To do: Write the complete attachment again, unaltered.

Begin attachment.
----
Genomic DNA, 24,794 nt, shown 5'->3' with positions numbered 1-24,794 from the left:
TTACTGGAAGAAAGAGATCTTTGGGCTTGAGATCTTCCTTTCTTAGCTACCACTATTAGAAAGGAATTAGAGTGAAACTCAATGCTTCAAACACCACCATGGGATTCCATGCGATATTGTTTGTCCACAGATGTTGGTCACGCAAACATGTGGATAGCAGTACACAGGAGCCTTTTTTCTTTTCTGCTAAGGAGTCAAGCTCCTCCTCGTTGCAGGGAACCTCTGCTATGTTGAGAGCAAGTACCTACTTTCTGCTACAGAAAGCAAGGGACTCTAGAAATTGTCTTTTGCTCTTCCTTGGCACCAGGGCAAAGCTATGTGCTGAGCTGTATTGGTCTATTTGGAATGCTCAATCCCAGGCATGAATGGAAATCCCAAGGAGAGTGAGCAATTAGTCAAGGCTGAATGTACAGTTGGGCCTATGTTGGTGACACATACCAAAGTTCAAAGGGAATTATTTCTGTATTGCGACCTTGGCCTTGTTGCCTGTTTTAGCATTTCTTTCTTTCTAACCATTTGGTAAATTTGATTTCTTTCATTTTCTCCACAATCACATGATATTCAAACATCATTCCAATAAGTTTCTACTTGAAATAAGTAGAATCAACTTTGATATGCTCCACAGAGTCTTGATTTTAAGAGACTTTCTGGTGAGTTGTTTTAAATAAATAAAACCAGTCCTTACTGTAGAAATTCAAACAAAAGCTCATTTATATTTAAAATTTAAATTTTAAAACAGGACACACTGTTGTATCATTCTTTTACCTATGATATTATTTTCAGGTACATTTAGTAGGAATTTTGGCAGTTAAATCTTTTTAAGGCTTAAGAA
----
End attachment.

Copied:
Genomic DNA, 24,794 nt, shown 5'->3' with positions numbered 1-24,794 from the left:
TTACTGGAAGAAAGAGATCTTTGGGCTTGAGATCTTCCTTTCTTAGCTACCACTATTAGAAAGGAATTAGAGTGAAACTCAATGCTTCAAACACCACCATGGGATTCCATGCGATATTGTTTGTCCACAGATGTTGGTCACGCAAACATGTGGATAGCAGTACACAGGAGCCTTTTTTCTTTTCTGCTAAGGAGTCAAGCTCCTCCTCGTTGCAGGGAACCTCTGCTATGTTGAGAGCAAGTACCTACTTTCTGCTACAGAAAGCAAGGGACTCTAGAAATTGTCTTTTGCTCTTCCTTGGCACCAGGGCAAAGCTATGTGCTGAGCTGTATTGGTCTATTTGGAATGCTCAATCCCAGGCATGAATGGAAATCCCAAGGAGAGTGAGCAATTAGTCAAGGCTGAATGTACAGTTGGGCCTATGTTGGTGACACATACCAAAGTTCAAAGGGAATTATTTCTGTATTGCGACCTTGGCCTTGTTGCCTGTTTTAGCATTTCTTTCTTTCTAACCATTTGGTAAATTTGATTTCTTTCATTTTCTCCACAATCACATGATATTCAAACATCATTCCAATAAGTTTCTACTTGAAATAAGTAGAATCAACTTTGATATGCTCCACAGAGTCTTGATTTTAAGAGACTTTCTGGTGAGTTGTTTTAAATAAATAAAACCAGTCCTTACTGTAGAAATTCAAACAAAAGCTCATTTATATTTAAAATTTAAATTTTAAAACAGGACACACTGTTGTATCATTCTTTTACCTATGATATTATTTTCAGGTACATTTAGTAGGAATTTTGGCAGTTAAATCTTTTTAAGGCTTAAGAA